Hardline Aussie Immigration Minister Peter Dutton resigns, other ministers may follow as Malcolm Turnbull clings to power after winning vote

Malcolm Turnbull will remain Australia's Prime Minister after defeating a leadership challenge from hard-line Immigration Minister Peter Dutton, 48 to 35.

12.10pm: It is understood at least four other ministers could join Peter Dutton on the backbench, having supported him in the ballot against Malcolm Turnbull. It means a Cabinet reshuffle is now an almost certainty. Mr Turnbull and Mr Dutton are both declining to speak at this time. For now, that concludes our live coverage of this story. Thanks for tuning in.

11.50am: Peter Dutton has resigned as Home Affairs and Immigration Minister after his failed leadership bid. He will leave the government's frontbench.

11.40am: The prime minister declared the leadership vacant after entering the party room with his deputy Julie Bishop shortly after 9am (AET) on Tuesday morning.

Party whip Nola Marino confirmed Mr Turnbull won 48 votes to 35 for Mr Dutton.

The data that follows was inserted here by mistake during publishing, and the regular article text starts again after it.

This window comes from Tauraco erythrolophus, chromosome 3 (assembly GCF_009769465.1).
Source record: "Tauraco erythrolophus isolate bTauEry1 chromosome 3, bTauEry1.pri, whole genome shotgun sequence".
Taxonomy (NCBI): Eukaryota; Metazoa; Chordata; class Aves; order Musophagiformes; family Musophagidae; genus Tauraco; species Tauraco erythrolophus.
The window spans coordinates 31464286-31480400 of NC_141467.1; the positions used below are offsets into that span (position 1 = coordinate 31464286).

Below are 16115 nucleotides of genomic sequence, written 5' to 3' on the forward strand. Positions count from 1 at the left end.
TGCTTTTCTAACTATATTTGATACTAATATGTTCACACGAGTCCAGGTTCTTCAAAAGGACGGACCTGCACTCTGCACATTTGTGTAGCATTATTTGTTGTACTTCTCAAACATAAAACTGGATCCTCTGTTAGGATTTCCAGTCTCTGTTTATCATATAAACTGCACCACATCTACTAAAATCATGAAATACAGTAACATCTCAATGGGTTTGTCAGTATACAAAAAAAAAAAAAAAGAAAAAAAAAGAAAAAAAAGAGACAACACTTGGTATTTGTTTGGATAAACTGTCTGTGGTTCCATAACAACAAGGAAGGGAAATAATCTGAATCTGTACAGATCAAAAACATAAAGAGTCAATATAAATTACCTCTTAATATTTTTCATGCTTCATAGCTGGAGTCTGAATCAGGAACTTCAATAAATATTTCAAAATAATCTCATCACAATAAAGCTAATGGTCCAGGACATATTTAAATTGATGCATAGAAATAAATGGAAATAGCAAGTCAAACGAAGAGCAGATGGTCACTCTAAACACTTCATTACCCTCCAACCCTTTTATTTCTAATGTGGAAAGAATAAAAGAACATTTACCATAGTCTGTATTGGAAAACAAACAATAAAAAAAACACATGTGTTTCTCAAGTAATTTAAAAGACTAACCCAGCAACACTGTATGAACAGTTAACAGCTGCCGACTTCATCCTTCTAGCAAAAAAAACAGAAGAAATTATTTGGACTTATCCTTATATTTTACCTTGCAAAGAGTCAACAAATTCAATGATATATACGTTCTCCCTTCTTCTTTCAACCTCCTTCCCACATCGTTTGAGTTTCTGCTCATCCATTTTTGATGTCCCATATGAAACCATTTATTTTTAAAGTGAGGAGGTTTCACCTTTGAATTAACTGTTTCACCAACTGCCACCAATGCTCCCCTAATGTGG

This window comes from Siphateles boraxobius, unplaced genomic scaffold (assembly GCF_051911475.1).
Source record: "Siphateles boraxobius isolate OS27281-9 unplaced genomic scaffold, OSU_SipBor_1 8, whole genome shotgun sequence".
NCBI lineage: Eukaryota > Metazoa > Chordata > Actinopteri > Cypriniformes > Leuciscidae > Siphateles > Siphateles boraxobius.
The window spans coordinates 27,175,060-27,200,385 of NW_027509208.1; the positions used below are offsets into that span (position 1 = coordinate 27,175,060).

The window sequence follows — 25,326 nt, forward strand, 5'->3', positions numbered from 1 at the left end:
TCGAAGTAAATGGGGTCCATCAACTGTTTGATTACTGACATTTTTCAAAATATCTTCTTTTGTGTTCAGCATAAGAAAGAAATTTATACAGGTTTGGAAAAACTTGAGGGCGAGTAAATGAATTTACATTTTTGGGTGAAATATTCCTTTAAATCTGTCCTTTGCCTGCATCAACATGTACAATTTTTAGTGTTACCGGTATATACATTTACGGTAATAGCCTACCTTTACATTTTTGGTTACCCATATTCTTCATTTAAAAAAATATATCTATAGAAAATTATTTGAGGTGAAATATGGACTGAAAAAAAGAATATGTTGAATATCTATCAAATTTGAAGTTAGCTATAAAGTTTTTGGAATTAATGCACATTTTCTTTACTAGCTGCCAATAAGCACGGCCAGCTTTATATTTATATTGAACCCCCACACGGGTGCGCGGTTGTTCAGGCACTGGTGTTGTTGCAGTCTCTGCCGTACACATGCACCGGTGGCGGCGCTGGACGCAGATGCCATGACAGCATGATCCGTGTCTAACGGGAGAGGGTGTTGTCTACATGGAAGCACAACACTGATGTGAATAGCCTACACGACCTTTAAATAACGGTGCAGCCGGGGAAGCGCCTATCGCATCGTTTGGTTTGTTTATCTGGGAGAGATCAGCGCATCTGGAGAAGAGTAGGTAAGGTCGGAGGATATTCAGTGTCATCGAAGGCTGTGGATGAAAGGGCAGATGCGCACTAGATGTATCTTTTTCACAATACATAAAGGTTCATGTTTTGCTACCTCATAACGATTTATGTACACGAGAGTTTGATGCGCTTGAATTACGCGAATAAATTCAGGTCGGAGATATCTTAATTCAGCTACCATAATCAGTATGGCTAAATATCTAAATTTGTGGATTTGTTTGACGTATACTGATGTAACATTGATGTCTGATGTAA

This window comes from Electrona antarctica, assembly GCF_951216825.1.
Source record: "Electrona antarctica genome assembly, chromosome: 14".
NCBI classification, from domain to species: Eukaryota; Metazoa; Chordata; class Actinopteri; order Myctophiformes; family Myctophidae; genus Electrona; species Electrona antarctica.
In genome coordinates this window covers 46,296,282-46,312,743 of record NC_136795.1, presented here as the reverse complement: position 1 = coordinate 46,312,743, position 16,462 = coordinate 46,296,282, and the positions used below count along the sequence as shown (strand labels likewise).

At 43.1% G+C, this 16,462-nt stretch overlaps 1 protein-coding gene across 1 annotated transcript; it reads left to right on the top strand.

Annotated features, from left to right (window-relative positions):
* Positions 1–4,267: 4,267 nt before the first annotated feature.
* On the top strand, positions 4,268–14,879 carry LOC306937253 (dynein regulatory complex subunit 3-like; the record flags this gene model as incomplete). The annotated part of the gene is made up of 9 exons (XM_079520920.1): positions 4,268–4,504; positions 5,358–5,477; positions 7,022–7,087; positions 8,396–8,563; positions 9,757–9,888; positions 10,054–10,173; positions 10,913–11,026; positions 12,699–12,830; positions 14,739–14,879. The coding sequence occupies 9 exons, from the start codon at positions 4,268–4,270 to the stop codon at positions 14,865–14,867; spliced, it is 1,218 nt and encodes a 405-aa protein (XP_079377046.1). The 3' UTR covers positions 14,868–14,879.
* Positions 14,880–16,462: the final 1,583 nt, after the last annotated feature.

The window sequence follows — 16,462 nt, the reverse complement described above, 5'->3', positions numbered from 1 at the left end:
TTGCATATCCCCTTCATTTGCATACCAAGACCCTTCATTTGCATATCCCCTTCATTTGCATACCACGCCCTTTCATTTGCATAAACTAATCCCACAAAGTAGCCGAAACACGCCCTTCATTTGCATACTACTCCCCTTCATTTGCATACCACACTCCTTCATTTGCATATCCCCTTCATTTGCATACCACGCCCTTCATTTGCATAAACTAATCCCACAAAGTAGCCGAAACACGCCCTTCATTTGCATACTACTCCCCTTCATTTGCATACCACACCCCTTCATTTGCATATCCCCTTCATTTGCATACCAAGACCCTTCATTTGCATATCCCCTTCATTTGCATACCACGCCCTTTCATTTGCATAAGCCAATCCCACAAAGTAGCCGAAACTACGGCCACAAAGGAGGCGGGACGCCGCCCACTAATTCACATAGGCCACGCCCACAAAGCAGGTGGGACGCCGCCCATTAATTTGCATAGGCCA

"He thanked his colleagues for their support," Ms Marino said.

Julie Bishop retained the deputy leadership.

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11.35am: The vote was held in secret just after 11am (NZT).

Peter Dutton and Malcolm Turnbull
Peter Dutton and Malcolm Turnbull Source: 1 NEWS

The challenge came after Mr Turnbull called a spill, with Mr Dutton putting his hand up to challenge.

Turnbull's leadership under threat

Peter Dutton.
Peter Dutton. Source: 1 NEWS

11.20am: Despite Mr Turnbull's capitulation to energy policy rebels in his ranks, the expectation his leadership is under threat has grown.

Cabinet minister Christopher Pyne said earlier Mr Dutton had told him the prime minister has his absolute support.

"I'm certain he is telling the truth," he told the Nine Network.

Mr Pyne described his Liberal colleagues stoking leadership tensions as "cowards".

"I think the public would react very negatively to another change of leadership without them having a vote."

A report in The Australian suggests Mr Turnbull had lost confidence of nine Liberal cabinet ministers - half of the Liberal contingent.

Mr Dutton's camp believed it could get to the 43 votes needed to oust Mr Turnbull, but the prime minister's backers said he still had majority partyroom support. Ultimately, they were correct.


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